There is a 1993 New Yorker cartoon of a dog, sitting in a desk chair with a paw on a computer keyboard, looking down toward the floor at another pooch beside it. “On the Internet, nobody knows you’re a dog,” the one at the desk says.

Online, words can be masked in anonymity, giving way to added feelings of freedom. They can also be taken out of context. Leticia Bode, an associate professor at Georgetown whose research specializes in political communication, new media and misinformation, says that on social media a blurring of lines between misinformation and satire easily occurs. “When you take that same exact information totally out of context,” Bode says, “then it can easily become misinformation as soon as somebody buys into it.” Especially, she adds, “if they share it organically as if it is real.”

Michael Mirer, a visiting assistant professor at the University of Wisconsin-Milwaukee who studies the changing nature of journalistic professionalism with an emphasis on sports, notes that misinformation can also spread if users adopt formatting standards—for instance, using the word report or breaking to open a tweet, or sources tell [INSERT OUTLET NAME] at the end of it. Such easily replicated practices are why Awful Announcing once wrote an article headlined, “So why are there so many fake Adrian Wojnarowski Twitter accounts?” To a lesser extent, Matt also mimics the work of team social media accounts and various other outlets that frequently drum up graphics about NBA rumors, though his process is much less detailed. “I don’t even proofread,” he says. “And sometimes I make spelling errors and stuff like that and things just have gone viral regardless.”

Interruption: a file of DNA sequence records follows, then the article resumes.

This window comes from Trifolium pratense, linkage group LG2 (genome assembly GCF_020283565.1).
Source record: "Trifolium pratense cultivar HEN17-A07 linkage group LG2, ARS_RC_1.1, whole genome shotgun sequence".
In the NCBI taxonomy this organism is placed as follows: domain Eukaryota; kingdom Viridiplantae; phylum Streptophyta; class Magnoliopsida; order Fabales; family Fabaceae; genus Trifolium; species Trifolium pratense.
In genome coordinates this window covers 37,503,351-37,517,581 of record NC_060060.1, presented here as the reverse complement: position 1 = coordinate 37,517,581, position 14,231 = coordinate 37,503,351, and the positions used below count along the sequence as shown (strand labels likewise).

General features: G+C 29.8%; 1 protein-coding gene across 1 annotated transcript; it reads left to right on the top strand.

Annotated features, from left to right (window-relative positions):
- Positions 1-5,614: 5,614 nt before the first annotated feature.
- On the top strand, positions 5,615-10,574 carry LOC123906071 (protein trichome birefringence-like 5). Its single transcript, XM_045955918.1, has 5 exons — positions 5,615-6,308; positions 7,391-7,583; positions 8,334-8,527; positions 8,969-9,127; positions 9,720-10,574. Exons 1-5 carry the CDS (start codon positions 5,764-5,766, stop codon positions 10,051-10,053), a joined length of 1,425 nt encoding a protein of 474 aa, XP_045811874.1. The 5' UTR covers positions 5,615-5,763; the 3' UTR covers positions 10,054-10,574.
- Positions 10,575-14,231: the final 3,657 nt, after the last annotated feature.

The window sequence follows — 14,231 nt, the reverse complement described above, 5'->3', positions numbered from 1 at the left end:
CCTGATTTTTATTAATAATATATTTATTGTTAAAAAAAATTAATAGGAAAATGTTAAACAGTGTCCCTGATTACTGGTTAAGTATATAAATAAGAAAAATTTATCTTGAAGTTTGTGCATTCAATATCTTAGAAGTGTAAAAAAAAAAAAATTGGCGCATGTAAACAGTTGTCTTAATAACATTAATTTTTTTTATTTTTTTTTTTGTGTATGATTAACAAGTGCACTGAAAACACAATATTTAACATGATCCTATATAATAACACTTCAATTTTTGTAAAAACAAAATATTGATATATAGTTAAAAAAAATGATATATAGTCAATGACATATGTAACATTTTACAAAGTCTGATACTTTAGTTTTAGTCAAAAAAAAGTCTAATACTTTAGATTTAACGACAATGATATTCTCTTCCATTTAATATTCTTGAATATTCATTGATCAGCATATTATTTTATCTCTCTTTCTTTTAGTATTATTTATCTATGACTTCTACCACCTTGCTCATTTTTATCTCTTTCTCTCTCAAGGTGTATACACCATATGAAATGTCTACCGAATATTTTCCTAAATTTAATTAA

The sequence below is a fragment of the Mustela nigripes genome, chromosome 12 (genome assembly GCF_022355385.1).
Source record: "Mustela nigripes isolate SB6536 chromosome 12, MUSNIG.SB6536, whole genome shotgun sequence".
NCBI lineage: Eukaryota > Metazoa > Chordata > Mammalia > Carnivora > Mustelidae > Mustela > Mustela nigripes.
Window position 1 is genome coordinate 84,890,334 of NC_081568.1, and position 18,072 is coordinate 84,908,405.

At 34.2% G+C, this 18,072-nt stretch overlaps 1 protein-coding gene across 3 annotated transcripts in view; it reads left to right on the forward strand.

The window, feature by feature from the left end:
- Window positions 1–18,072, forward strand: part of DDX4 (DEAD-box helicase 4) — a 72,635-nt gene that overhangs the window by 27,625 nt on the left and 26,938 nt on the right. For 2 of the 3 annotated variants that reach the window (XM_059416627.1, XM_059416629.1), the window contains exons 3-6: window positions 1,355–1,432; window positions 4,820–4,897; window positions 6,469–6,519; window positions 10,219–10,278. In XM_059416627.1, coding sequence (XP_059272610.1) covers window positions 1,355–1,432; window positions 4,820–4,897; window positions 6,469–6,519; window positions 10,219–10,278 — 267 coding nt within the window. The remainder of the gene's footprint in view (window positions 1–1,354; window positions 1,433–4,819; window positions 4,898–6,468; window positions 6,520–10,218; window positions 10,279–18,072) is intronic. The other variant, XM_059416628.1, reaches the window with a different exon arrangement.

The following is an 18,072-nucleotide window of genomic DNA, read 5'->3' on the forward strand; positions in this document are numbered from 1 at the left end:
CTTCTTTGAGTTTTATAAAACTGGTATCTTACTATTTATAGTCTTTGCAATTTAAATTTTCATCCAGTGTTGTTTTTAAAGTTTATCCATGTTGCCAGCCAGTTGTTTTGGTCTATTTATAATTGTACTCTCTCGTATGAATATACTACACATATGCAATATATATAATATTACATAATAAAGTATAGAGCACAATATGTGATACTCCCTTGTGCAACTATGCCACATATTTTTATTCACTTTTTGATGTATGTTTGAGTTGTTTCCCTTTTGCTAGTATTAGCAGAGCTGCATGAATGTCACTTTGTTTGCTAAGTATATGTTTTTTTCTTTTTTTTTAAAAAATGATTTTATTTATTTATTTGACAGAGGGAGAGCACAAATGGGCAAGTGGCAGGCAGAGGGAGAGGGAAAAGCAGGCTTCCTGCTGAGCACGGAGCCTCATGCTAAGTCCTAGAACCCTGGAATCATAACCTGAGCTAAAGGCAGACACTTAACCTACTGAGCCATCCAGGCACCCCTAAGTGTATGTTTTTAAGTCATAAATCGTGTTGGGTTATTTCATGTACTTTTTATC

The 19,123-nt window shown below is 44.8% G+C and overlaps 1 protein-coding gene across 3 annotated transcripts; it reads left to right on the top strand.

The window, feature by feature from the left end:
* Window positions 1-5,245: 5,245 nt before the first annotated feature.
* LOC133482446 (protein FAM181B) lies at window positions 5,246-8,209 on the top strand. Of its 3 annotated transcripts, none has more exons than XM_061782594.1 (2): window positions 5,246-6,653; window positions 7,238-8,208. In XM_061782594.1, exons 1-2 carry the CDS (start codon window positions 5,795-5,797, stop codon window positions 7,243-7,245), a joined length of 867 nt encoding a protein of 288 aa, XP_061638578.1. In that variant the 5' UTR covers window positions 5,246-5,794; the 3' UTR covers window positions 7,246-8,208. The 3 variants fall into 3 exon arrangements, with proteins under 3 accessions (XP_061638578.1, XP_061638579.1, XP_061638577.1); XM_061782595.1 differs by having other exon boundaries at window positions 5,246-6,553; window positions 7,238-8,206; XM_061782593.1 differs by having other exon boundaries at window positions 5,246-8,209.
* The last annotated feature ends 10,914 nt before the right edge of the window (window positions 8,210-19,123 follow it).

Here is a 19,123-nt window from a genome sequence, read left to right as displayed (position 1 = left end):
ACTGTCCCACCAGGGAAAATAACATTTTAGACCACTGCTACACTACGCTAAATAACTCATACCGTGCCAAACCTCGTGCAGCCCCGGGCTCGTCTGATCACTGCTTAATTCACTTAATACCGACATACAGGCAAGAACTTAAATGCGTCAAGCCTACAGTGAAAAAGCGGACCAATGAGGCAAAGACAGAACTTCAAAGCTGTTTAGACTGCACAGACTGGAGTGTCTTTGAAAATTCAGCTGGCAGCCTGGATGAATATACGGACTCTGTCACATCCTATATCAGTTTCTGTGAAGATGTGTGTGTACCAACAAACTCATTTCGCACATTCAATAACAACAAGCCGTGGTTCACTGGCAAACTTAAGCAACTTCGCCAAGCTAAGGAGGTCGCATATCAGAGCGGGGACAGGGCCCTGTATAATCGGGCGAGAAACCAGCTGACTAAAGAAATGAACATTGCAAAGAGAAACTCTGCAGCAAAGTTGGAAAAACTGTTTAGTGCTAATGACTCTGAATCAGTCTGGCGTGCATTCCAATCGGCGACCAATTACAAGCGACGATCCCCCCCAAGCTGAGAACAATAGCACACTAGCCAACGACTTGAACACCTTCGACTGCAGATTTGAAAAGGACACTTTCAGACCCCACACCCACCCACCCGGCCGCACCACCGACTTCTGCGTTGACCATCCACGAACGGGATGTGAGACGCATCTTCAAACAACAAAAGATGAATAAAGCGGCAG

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If you had tuned into CBS Radio on the night of Oct. 30, 1938, you might have thought that Martians were invading New Jersey. For just under an hour, starting at 8 p.m., actor Orson Welles and the Mercury Theatre presented an adaptation of H.G. Wells’s novel The War of the Worlds, an event that revealed the power of fake news. A 23-year-old Welles, according to A. Brad Schwartz, a Ph.D. student at Princeton University and the author of Broadcast Hysteria: Orson Welles’s War of the Worlds and the Art of Fake News, wanted to entertain a national audience and tell a dramatic story in a fanciful way. But, says Schwartz, the famous broadcast ended up being “a moment where people were questioning the authenticity of what was coming to them over the airwaves in a way that they hadn’t been before.” Some listeners later wondered, in Schwartz’s words, “How will we know when news is news, or whether it’s just fiction?”

Decades later, as an increasing number of readers visited Ballsack Sports, Matt wanted people to ponder the same question. That’s why on March 1 he started more explicitly drawing attention to the literal components of his online graphics. He shared one in which Lillard said he deals with “so many morons everyday hating on my loyalty,” attributing the quote to a “42nd interview that never happened with Ballsack Sports.” Days after that, on March 5, Matt made an even more obvious plea for critical thinking, publishing a graphic, again featuring Lillard, with the phrase “Fake Quote” in the middle of it. A line at the top read, “Does a graphic mean a player actually said anything? NO! Can anyone download a pic of dame and add text? YES!” And a line at the bottom said: “Look for a link, or a story before responding. Do not take any graphic at face value.”